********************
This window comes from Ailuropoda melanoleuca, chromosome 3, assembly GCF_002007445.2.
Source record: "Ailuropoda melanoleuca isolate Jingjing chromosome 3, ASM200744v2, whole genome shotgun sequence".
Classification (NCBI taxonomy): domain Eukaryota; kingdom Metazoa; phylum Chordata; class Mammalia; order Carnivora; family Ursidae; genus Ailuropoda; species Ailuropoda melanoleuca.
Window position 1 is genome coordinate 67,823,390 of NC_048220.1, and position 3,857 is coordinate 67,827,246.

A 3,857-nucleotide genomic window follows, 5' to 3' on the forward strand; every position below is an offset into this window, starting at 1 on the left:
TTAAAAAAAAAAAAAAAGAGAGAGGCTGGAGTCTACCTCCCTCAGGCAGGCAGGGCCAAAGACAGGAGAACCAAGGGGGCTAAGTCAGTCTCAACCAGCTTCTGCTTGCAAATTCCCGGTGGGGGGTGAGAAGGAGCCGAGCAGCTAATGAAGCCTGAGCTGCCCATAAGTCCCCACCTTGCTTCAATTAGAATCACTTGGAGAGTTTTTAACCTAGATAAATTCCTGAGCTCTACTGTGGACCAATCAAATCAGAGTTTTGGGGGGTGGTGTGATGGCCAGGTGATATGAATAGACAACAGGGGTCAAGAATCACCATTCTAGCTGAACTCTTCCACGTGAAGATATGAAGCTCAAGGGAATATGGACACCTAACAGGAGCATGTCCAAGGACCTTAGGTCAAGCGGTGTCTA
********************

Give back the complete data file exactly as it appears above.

This window comes from Ailuropoda melanoleuca, chromosome 3, assembly GCF_002007445.2.
Source record: "Ailuropoda melanoleuca isolate Jingjing chromosome 3, ASM200744v2, whole genome shotgun sequence".
Classification (NCBI taxonomy): domain Eukaryota; kingdom Metazoa; phylum Chordata; class Mammalia; order Carnivora; family Ursidae; genus Ailuropoda; species Ailuropoda melanoleuca.
Window position 1 is genome coordinate 67,823,390 of NC_048220.1, and position 3,857 is coordinate 67,827,246.

A 3,857-nucleotide genomic window follows, 5' to 3' on the forward strand; every position below is an offset into this window, starting at 1 on the left:
TTAAAAAAAAAAAAAAAGAGAGAGGCTGGAGTCTACCTCCCTCAGGCAGGCAGGGCCAAAGACAGGAGAACCAAGGGGGCTAAGTCAGTCTCAACCAGCTTCTGCTTGCAAATTCCCGGTGGGGGGTGAGAAGGAGCCGAGCAGCTAATGAAGCCTGAGCTGCCCATAAGTCCCCACCTTGCTTCAATTAGAATCACTTGGAGAGTTTTTAACCTAGATAAATTCCTGAGCTCTACTGTGGACCAATCAAATCAGAGTTTTGGGGGGTGGTGTGATGGCCAGGTGATATGAATAGACAACAGGGGTCAAGAATCACCATTCTAGCTGAACTCTTCCACGTGAAGATATGAAGCTCAAGGGAATATGGACACCTAACAGGAGCATGTCCAAGGACCTTAGGTCAAGCGGTGTCTA